Sharon Fairley, chief administrator of the Independent Police Review Authority (IPRA) for the city of Chicago, speaks at a news conference in March. On Friday, IPRA released videos, audio recordings, and reports from about 100 Chicago Police officer-involved shootings to the public. The materials pertain to still-open investigations. M. Spencer Green/AP/File

The Chicago Police Department made available online Friday a trove of video footage and audio clips of open cases that show the use of force and firearms by its officers. The document dump is the latest effort by Mayor Rahm Emanuel’s administration to regain public trust through transparency as the city reels from record-high violence and tensions between the police and the black community continue to escalate.

The effort comes partly in response to community members demanding “a fully independent civilian police accountability council,” as The Christian Science Monitor reported in April:

The Police Accountability Task Force formed by Mayor Rahm Emanuel in December released its final report [in April], and its message suggests that [members of the] black community have been heard.

The Chicago Police Department ‘cannot begin to build trust, repair what is broken and tattered unless – from the top leadership on down – it faces these hard truths, acknowledges what it has done at the individual and institutional levels and earnestly reaches out with respect,’ the report says.”

But will the release of the nearly 100 audio and video files by Independent Police Review Authority (IPRA), which investigates police misconduct, advance the mission of greater transparency, or simply add to public frustration and dissatisfaction with the police force?

The online archive appears to be a mixed bag of incidents ranging from “firearm discharge” to “incident in police custody.” But the first file listed is a juvenile case, which means its contents are sealed by the courts. While other files are downloadable, some audio files are tagged as being “redacted” or censored.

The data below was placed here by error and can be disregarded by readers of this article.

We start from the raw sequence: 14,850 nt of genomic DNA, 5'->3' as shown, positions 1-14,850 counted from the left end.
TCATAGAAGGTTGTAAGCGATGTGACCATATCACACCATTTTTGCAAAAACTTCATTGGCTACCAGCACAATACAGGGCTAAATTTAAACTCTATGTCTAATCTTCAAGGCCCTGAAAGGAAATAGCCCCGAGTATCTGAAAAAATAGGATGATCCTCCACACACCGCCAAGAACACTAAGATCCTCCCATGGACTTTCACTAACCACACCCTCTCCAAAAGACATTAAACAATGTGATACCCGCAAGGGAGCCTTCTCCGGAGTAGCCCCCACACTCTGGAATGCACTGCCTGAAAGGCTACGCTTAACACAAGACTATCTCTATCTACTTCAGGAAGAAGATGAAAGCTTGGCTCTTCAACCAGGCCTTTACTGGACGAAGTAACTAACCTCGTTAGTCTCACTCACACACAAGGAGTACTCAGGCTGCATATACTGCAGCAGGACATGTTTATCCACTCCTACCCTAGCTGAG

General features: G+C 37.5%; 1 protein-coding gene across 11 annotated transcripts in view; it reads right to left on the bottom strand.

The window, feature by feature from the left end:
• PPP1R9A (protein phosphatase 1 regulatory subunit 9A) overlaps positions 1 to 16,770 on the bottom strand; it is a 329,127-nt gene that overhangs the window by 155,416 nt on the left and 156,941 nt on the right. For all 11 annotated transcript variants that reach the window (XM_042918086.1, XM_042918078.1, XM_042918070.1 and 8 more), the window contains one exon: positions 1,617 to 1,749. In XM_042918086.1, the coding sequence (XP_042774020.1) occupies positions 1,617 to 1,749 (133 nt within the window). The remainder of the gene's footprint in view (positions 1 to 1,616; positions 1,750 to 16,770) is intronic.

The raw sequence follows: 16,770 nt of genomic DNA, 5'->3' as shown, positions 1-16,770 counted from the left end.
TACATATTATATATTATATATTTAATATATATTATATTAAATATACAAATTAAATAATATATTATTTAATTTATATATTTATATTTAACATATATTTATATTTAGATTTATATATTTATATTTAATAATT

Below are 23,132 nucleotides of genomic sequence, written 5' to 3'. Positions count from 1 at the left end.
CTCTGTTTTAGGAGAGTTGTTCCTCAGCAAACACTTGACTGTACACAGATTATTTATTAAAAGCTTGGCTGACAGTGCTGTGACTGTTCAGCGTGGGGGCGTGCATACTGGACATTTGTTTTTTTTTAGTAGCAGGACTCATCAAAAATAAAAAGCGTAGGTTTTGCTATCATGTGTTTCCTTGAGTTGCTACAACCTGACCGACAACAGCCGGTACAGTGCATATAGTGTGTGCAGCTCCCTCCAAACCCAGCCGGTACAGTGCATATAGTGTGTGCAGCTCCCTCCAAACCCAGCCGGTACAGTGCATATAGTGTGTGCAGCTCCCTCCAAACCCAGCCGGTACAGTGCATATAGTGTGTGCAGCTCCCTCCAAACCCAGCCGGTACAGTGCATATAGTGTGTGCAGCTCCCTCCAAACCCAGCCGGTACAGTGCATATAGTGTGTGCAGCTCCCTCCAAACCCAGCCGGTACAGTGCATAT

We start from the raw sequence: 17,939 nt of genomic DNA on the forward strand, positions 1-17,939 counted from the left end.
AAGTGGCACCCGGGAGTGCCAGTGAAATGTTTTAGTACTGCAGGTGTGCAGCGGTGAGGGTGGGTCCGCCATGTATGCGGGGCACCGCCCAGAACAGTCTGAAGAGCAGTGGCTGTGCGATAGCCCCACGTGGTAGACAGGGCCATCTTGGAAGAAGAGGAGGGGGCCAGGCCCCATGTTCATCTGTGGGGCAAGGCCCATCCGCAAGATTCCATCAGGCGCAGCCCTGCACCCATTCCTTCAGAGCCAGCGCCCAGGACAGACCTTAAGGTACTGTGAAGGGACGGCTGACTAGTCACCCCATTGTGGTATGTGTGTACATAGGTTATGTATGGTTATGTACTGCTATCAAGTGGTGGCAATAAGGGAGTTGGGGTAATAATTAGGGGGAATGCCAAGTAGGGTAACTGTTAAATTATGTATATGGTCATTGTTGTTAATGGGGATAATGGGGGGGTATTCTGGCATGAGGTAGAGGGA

Data “searchable by names and information in 911 calls and documents has been redacted to protect anything that would identify witnesses, bystanders and HIPAA [Health Insurance Portability and Accountability Act] information,” says police department spokeswoman Mia Sissac.

Nonetheless, some are seeing it as a sign of progress.

The new public records are “a real step toward transparency,” Craig Futterman, a professor at the University of Chicago Law School, tells The Christian Science Monitor in a phone interview. “It’s imperfect, but it provides separate files organized by incident that are capable of download.”

The site also has the ability to search by complaint number or by plaintiff. “Ideally, more basic information would be provided in the [index] list, including the location of incident, but this is an impressive effort,” he says.

Dr. Futterman played a key role in forcing the city to release the October 2014 dashcam video showing the death of Laquan McDonald, who was shot 16 times at close range by Officer Jason Van Dyke. As a result, Officer Van Dyke was charged with first-degree murder in November 2015.

With the release of the files, “the police have the opportunity to end decades of secrecy and denial,” says Futterman. “But that won’t happen if the documents are not in a user-friendly format, in context, downloadable and easily searchable.” The cases are instead filed by numbers that, according to Futterman, are not readily available to the general public.

Still, it’s an unprecedented move for the city, some say, even though the filing system may be difficult to crack by the average user.

“This is a significant change in the way these documents and videos have been treated,” Ed Yohnka, director of communications for the American Civil Liberties Union of Illinois, tells the Monitor in a phone interview. “The goal ought to be to make them as transparent as possible. You shouldn’t need a tech expert to figure out how to get through them.”

No matter what format the materials take, however, Futterman says that Chicago is at least moving in a better direction to regain public trust than police in other states. How the Chicago public interacts with the files could trigger a sea change in police relations not only locally, but nationally.

That couldn’t come at a better time for the battered city.

“The city, Chicago, is in a crisis in terms of the relationship between the community and the police department,” Mr. Yohnka says, and 69 people were hit by gunfire in downtown areas over the Memorial Day weekend.

“We need to move beyond. We need to find more transparency, not less,” Yohnka says. “We need to engage people in the discussion in how we move forward, not just careen from crisis to crisis.”